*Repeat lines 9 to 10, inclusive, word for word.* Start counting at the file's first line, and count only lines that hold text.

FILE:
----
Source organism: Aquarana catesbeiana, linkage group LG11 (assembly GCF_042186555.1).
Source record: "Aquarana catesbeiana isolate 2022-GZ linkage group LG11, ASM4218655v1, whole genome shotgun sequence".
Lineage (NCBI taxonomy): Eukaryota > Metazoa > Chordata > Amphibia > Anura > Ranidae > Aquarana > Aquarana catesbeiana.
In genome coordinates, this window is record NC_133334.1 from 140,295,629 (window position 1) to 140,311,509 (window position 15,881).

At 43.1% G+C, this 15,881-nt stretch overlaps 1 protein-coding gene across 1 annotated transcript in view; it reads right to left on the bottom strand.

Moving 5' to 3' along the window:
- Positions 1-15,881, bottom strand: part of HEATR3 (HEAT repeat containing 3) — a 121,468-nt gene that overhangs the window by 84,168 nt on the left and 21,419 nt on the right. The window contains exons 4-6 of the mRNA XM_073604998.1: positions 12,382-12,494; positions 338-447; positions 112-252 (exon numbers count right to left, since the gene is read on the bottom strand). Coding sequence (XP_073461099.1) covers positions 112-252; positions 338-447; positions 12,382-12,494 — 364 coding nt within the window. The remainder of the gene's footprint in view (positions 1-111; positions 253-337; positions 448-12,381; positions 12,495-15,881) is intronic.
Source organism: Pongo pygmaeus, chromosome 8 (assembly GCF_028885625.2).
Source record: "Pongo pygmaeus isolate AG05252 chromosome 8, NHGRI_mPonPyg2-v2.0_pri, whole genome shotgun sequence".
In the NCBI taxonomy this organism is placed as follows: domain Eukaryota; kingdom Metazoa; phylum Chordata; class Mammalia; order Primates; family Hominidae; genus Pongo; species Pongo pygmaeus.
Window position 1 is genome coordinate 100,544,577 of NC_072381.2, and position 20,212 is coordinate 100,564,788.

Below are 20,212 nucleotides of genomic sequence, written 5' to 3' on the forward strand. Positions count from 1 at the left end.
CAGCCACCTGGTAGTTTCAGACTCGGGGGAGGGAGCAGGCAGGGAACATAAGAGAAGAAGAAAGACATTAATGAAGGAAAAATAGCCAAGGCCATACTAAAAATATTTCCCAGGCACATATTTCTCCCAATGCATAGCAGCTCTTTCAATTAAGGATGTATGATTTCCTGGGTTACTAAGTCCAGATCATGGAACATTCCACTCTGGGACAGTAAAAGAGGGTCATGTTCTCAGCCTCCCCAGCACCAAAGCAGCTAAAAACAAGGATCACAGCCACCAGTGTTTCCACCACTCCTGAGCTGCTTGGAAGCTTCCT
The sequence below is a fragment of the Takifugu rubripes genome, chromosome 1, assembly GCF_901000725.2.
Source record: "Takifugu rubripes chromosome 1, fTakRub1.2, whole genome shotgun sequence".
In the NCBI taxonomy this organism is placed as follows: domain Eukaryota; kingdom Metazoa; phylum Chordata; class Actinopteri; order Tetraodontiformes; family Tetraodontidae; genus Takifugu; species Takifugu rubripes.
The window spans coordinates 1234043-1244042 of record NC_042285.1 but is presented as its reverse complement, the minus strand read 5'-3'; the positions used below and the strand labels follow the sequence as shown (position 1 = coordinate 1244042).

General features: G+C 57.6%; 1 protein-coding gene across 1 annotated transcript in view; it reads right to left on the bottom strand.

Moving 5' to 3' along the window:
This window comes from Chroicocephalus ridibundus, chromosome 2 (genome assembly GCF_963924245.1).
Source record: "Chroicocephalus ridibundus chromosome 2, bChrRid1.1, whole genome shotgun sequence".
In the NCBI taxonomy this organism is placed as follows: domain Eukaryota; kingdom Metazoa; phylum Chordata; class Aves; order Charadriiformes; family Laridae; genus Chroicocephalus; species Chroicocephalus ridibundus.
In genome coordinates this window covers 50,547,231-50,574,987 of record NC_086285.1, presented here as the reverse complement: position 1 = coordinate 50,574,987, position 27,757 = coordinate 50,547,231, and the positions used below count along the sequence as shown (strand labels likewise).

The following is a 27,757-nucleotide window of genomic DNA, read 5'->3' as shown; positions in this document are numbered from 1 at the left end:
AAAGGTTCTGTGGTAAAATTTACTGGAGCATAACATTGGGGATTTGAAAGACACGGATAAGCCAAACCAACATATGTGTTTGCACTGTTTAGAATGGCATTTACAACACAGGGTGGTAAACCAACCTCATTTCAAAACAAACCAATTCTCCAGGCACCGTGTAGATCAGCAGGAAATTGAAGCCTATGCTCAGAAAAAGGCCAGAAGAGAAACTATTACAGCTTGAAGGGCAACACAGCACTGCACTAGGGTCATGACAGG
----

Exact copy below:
Source record: "Pongo pygmaeus isolate AG05252 chromosome 8, NHGRI_mPonPyg2-v2.0_pri, whole genome shotgun sequence".
In the NCBI taxonomy this organism is placed as follows: domain Eukaryota; kingdom Metazoa; phylum Chordata; class Mammalia; order Primates; family Hominidae; genus Pongo; species Pongo pygmaeus.